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  5. "لَيْسَ هُناك قَلَم رَصاص في …

"لَيْسَ هُناك قَلَم رَصاص في شَنْطَتي."

Translation:There is no pencil in my bag.

August 20, 2019

15 Comments


https://www.duolingo.com/profile/Bonjour689181

Because elsewhere "a cheap pen" is defined by you as a pencil, a cheap pen must be accepted also. Be consistent for pedagogy


https://www.duolingo.com/profile/TJ_Q8
  • 1422

Actually قلم رصاص (pencil) is never translated as "cheap pen" Pencil (قلم رصاص: qalam rassáss) means literally (lead pen). Not sure why it is called so in Arabic (since it is graphite and not lead that does the job) but maybe this is in reference to its color (Gray/Grey in Arabic is sometimes called Ramadiy رمادي meaning "ash color" or Rassássiy رصاصي meaning "color of lead"). But "cheap pen" would be قلم رخيص and it means exactly that, not "pencil".


https://www.duolingo.com/profile/Erik968104

In german, it is called bleistift {blei being lead} an in Dutch potlood {lood being lead}. Before graphite, lead was used..


https://www.duolingo.com/profile/Dave_hedric

Why does it say on the pen word and the pencil word the same thing??? Why is there kalam and ratata?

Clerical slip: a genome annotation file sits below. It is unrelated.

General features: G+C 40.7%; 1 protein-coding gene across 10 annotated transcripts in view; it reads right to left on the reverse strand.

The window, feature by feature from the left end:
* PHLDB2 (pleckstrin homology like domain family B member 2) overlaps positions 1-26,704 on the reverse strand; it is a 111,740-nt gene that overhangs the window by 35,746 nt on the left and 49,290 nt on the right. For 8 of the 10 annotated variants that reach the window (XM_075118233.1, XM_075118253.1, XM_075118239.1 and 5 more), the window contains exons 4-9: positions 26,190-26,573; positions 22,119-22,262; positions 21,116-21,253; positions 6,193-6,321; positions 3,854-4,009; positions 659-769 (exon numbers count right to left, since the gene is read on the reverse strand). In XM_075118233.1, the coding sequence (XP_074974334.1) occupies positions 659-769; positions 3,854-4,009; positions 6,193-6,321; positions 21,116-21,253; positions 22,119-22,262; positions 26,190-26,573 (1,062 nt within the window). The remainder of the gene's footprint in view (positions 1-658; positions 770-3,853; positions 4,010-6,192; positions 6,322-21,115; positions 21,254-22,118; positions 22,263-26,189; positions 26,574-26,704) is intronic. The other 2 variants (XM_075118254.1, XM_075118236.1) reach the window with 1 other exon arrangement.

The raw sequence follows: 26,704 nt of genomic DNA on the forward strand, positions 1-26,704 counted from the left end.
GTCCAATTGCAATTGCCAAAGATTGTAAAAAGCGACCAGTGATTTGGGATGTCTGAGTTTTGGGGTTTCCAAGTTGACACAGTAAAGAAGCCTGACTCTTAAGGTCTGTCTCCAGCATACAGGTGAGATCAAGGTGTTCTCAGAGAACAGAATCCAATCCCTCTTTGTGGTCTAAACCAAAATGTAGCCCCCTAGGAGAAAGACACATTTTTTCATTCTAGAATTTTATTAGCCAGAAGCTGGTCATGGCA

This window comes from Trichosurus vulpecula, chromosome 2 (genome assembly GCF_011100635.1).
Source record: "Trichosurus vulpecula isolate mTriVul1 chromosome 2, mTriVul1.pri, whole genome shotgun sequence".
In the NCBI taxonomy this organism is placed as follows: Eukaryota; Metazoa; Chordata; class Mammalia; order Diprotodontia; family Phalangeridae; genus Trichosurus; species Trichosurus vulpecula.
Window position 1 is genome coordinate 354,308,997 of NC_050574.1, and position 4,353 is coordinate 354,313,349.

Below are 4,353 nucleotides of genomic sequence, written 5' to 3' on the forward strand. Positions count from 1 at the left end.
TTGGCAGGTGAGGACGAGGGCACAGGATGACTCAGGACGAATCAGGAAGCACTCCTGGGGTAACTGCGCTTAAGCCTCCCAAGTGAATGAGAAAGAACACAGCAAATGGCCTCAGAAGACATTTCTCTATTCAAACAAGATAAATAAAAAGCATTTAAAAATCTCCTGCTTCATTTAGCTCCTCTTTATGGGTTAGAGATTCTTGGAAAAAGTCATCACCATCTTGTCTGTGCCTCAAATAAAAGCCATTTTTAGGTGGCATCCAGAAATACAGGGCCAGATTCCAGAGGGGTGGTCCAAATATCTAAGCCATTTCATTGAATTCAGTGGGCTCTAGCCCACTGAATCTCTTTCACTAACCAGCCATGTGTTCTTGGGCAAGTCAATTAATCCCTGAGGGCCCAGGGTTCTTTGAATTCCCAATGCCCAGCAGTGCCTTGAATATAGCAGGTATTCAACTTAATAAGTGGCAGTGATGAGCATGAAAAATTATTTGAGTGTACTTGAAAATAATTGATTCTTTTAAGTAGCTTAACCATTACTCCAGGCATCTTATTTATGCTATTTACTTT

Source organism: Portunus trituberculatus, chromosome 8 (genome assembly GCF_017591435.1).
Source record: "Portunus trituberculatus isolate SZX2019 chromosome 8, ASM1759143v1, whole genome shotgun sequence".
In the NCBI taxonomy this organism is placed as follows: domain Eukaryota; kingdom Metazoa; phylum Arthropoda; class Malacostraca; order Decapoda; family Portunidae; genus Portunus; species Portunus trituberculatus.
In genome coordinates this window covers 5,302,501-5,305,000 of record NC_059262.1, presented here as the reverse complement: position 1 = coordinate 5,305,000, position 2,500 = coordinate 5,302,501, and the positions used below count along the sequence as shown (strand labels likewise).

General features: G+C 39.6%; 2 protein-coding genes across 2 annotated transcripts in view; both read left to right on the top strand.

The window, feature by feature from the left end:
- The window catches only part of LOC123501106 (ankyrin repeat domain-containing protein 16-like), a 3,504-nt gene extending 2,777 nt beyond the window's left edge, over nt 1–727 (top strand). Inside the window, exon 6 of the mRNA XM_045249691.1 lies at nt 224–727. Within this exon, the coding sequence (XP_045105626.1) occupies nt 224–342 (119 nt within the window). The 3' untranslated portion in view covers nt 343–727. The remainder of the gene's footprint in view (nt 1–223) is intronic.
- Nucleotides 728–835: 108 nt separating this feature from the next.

https://www.duolingo.com/profile/TJ_Q8
  • 1422

Any writing tool in Arabic would be called Qalam قلم. Some adjective or noun is added to explain (if needed) the type of this tool: pen, or pencil.
Here, we have قلم رصاص (qalam racác) which stands for "pencil". Literally, it means (a pen of lead). Why lead? Well, I guess it's a long story here but I realized many people in other languages do also call it (lead pen).
Ink-based pen would be typically called قلم حبر (qalam Hibr); Literally: ink pen.


https://www.duolingo.com/profile/SusanMacfa3

Why do you put the words for pen and pencil . very confusing.


https://www.duolingo.com/profile/longlatjohn

Is this also what would be said in Arabic for the English sentence 'There are no / aren't any pencils in my bag'?


https://www.duolingo.com/profile/TJ_Q8
  • 1422

Almost

that would be: ليس هناك أي قلم رصاص في حقيبتي
The particle (or article) أي (ay) stands for "any" (and it is used as the interrogative particle "which").
Notice here also that I've used حقيبتي (Haqíbatí) for "my bag" - this is the proper way to say (my bag) in proper Arabic.


https://www.duolingo.com/profile/longlatjohn

But the noun of which 'there aren't any' remains singular in Arabic?


https://www.duolingo.com/profile/TJ_Q8
  • 1422

in most cases yes, it remains singular (and indefinite), specially in this context


https://www.duolingo.com/profile/longlatjohn

شكر يا TJ_Q8، خد لنجت


https://www.duolingo.com/profile/TJ_Q8
  • 1422

welcome :) and thanks :)


https://www.duolingo.com/profile/KatieC993112

Thanks for the new and very useful word أي, TJ_Q8. Of course I don't know what part of speech أي is in Arabic, but in English "any" is, in this case, a determiner, neither a particle nor an article. Ah, I've just looked online, and it seems to be the same in Arabic.

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